Wednesday, October 4

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One in 20 people in UK say they are lesbian, gay or bisexual

by Staff writer



A record number of people came out as gay, lesbian or bisexual last year, with the figure hitting one million for the first time on record, new statistics reveal.


Data released by the Office of National Statistics (ONS) shows that the number of people stating their sexual identity to be either "gay or lesbian" or "bisexual" stood at approximately 1,026,000 in 2016 — up 11.4 per cent on the previous year, the largest increase since ONS records began.

People aged 16 to 24 were most likely to identify as lesbian, gay or bisexual than any other age group, with 4.1 per cent of young people fitting into these categories – amounting to nearly one in 20 young people in the UK.

Campaigners said that while the figures suggested people were becoming more comfortable with reporting their sexuality in a survey, it was important to note that they may struggle to open up about their identity with friends, family or colleagues.


Figures, based on social survey data from the Annual Population Survey (APS), which collects information on self perceived sexual identity from people aged 16 and over in the UK, shows that considerably more males than females identified themselves as gay last year, the figure standing at 1.7 per cent of males and 0.7 per cent for females.

Conversely, women were more likely to identify themselves as bisexual, at 0.9 per cent, compared with just 0.6 per cent of males.


One young woman who has come out in the past year said telling people in her own age group – 16 to 24 – about her sexuality was easier than telling older people, particularly family members.

Molly, who only wanted to provide her first name, said it took her three years to come out as gay.


She told The Independent: “It was a lot easier to come out among my friends. Most people my age didn’t mind at all and were really accepting.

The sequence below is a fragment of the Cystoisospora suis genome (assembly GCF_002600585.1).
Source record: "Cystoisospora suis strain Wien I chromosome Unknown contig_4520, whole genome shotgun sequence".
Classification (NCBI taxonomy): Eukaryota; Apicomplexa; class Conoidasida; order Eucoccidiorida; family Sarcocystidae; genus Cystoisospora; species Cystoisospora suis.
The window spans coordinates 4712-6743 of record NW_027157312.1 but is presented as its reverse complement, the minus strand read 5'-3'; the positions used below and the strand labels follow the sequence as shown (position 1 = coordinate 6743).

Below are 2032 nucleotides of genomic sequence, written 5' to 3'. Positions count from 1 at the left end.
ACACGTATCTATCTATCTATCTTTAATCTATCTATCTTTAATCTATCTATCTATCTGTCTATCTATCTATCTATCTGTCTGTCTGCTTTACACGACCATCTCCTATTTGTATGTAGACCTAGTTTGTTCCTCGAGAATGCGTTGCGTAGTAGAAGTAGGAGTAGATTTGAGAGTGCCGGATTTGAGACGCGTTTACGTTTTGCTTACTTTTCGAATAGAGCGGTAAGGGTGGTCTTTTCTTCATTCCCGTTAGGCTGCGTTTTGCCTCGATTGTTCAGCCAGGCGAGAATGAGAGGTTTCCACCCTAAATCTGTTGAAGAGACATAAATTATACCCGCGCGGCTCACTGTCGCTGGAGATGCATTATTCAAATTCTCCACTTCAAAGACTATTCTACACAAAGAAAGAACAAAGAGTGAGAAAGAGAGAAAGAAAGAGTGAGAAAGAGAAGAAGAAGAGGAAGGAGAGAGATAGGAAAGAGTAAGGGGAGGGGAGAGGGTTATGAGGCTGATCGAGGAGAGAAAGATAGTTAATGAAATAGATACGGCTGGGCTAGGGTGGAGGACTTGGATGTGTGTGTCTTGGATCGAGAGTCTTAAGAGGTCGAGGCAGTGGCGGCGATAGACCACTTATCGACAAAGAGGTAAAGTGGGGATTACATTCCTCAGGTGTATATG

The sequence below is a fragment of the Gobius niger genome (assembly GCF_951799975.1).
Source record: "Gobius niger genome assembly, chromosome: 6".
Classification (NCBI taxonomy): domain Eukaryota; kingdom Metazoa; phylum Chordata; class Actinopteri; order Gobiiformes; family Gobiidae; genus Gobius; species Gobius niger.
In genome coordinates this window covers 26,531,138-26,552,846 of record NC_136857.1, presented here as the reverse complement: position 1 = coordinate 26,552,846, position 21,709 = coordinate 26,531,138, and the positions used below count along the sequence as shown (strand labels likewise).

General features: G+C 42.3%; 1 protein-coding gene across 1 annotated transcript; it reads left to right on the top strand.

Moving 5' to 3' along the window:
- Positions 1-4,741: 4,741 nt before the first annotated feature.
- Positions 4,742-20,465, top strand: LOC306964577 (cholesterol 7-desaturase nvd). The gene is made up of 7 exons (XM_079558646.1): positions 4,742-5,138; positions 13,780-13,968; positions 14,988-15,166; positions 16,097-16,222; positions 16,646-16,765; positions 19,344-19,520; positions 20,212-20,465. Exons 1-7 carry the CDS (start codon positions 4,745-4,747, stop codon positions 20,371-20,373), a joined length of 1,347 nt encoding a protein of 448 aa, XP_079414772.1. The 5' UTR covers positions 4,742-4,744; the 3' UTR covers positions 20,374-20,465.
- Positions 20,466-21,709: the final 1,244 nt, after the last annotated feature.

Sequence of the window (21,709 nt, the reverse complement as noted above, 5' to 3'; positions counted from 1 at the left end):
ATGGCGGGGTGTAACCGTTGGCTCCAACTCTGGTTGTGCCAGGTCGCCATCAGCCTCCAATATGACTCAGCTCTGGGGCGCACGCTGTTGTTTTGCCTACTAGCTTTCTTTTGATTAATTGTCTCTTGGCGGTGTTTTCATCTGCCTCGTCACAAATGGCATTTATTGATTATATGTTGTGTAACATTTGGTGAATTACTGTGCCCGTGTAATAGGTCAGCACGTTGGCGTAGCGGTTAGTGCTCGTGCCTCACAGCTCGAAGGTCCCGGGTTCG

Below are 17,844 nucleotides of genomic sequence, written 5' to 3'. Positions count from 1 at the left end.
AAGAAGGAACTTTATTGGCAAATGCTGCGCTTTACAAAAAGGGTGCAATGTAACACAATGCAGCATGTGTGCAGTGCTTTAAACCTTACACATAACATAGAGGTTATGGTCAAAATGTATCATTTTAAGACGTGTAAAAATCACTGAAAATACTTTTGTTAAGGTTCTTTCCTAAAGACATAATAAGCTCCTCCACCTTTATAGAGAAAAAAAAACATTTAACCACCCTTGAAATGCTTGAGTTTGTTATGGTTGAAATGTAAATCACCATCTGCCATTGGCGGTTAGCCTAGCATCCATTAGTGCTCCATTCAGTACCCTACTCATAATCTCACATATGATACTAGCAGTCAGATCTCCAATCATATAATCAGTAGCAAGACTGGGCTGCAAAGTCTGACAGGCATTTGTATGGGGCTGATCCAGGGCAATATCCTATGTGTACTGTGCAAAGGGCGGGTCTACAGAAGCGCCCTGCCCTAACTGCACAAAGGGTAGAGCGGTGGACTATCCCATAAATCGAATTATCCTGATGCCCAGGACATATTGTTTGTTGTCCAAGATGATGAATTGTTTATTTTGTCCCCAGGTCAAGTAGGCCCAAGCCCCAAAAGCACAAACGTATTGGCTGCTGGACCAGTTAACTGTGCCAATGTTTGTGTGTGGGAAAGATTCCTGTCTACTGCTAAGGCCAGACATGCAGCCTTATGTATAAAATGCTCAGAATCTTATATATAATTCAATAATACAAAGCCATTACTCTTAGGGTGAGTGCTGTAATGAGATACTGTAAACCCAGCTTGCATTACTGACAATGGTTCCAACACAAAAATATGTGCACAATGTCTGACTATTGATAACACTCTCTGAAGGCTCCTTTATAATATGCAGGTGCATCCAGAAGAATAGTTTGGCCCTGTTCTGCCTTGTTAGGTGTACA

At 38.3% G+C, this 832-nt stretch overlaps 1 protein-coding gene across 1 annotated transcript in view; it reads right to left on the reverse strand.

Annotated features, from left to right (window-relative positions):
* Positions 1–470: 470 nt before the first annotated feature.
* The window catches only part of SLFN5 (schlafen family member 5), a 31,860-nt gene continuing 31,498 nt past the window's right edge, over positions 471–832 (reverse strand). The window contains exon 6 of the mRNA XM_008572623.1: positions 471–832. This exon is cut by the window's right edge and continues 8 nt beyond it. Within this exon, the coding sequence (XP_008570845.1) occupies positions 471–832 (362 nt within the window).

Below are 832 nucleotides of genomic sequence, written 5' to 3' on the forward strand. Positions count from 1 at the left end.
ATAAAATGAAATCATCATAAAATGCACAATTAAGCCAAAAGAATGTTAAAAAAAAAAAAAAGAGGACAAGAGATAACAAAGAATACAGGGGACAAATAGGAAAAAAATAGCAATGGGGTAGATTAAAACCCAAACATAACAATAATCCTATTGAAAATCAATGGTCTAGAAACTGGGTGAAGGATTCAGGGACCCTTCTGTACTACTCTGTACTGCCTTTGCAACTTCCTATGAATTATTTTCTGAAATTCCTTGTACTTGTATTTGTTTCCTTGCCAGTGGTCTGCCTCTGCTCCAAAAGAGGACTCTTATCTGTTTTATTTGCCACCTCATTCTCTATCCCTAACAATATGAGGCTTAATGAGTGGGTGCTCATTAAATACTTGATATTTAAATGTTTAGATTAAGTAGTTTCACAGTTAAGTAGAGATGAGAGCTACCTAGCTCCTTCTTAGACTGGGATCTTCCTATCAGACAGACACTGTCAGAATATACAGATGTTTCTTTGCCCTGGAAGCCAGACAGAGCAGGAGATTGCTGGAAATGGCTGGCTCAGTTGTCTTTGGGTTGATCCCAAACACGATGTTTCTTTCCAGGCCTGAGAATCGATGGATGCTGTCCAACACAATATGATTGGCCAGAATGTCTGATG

“My parents and my family were definitely a lot less easy, and if anything were upset and disappointed by it. A lot of older family friends were okay with it, but I think when it’s your family, they have certain expectations for you.

“There is a generational difference. I think for anyone coming out, they’d be much more comfortable telling someone their own age or who’s younger, and much more hesitant telling someone who’s older."

The woman added that although things have progressed, it is still a challenge to come out, but said the growing representation of LGBT figures in the media and in public life would mean younger generations were finding it increasingly easier.

“It took me three years to come out. I would’ve answered in that survey two or three years ago that I was gay, and none of my friends of family would’ve known,” she said.

“I do have faith that the younger generations are becoming even more comfortable with those labels. Representation is really important – and as more and more celebrities and public figures come out as bisexual and gay, there is less pressure to fit into a certain stereotype.”

The ONS data shows that older age groups were less likely to identify as lesbian, gay or bisexual, with only 0.7 per cent of those aged 65 and over doing so, compared to 2.9 per cent among 25- to 34-year-olds.

London has the highest percentage of the population who identify as lesbian, gay or bisexual, with around 2.7 per cent of the capital's population identifying themselves as such — the highest proportion of any English region.

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Credit: The Independent

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